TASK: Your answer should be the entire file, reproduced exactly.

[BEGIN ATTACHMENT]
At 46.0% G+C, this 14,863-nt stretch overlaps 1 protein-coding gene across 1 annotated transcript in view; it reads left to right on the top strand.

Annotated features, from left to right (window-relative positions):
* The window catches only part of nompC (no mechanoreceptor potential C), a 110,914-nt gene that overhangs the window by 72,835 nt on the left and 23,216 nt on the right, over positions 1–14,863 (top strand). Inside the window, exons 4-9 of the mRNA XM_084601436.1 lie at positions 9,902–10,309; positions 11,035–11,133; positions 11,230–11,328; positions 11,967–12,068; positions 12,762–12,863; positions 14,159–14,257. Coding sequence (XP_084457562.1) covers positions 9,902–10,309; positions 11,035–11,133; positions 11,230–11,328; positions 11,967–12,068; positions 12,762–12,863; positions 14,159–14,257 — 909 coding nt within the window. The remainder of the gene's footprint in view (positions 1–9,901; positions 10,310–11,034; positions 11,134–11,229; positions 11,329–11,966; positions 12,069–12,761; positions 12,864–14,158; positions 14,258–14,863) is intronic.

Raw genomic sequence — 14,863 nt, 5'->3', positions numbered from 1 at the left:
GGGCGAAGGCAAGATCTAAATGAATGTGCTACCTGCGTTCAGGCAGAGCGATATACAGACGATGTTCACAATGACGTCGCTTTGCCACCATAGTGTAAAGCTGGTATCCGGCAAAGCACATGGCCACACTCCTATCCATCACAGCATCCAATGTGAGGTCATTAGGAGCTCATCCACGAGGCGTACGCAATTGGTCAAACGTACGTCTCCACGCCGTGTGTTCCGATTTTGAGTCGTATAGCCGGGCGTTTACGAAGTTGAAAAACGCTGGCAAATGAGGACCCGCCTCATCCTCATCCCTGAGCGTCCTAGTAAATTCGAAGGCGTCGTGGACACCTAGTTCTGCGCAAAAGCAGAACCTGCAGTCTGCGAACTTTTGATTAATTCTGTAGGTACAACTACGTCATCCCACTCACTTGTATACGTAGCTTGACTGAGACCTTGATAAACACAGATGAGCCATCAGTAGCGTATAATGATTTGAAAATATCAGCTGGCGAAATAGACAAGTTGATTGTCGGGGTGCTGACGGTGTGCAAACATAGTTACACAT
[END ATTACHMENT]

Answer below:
At 46.0% G+C, this 14,863-nt stretch overlaps 1 protein-coding gene across 1 annotated transcript in view; it reads left to right on the top strand.

Annotated features, from left to right (window-relative positions):
* The window catches only part of nompC (no mechanoreceptor potential C), a 110,914-nt gene that overhangs the window by 72,835 nt on the left and 23,216 nt on the right, over positions 1–14,863 (top strand). Inside the window, exons 4-9 of the mRNA XM_084601436.1 lie at positions 9,902–10,309; positions 11,035–11,133; positions 11,230–11,328; positions 11,967–12,068; positions 12,762–12,863; positions 14,159–14,257. Coding sequence (XP_084457562.1) covers positions 9,902–10,309; positions 11,035–11,133; positions 11,230–11,328; positions 11,967–12,068; positions 12,762–12,863; positions 14,159–14,257 — 909 coding nt within the window. The remainder of the gene's footprint in view (positions 1–9,901; positions 10,310–11,034; positions 11,134–11,229; positions 11,329–11,966; positions 12,069–12,761; positions 12,864–14,158; positions 14,258–14,863) is intronic.

Raw genomic sequence — 14,863 nt, 5'->3', positions numbered from 1 at the left:
GGGCGAAGGCAAGATCTAAATGAATGTGCTACCTGCGTTCAGGCAGAGCGATATACAGACGATGTTCACAATGACGTCGCTTTGCCACCATAGTGTAAAGCTGGTATCCGGCAAAGCACATGGCCACACTCCTATCCATCACAGCATCCAATGTGAGGTCATTAGGAGCTCATCCACGAGGCGTACGCAATTGGTCAAACGTACGTCTCCACGCCGTGTGTTCCGATTTTGAGTCGTATAGCCGGGCGTTTACGAAGTTGAAAAACGCTGGCAAATGAGGACCCGCCTCATCCTCATCCCTGAGCGTCCTAGTAAATTCGAAGGCGTCGTGGACACCTAGTTCTGCGCAAAAGCAGAACCTGCAGTCTGCGAACTTTTGATTAATTCTGTAGGTACAACTACGTCATCCCACTCACTTGTATACGTAGCTTGACTGAGACCTTGATAAACACAGATGAGCCATCAGTAGCGTATAATGATTTGAAAATATCAGCTGGCGAAATAGACAAGTTGATTGTCGGGGTGCTGACGGTGTGCAAACATAGTTACACAT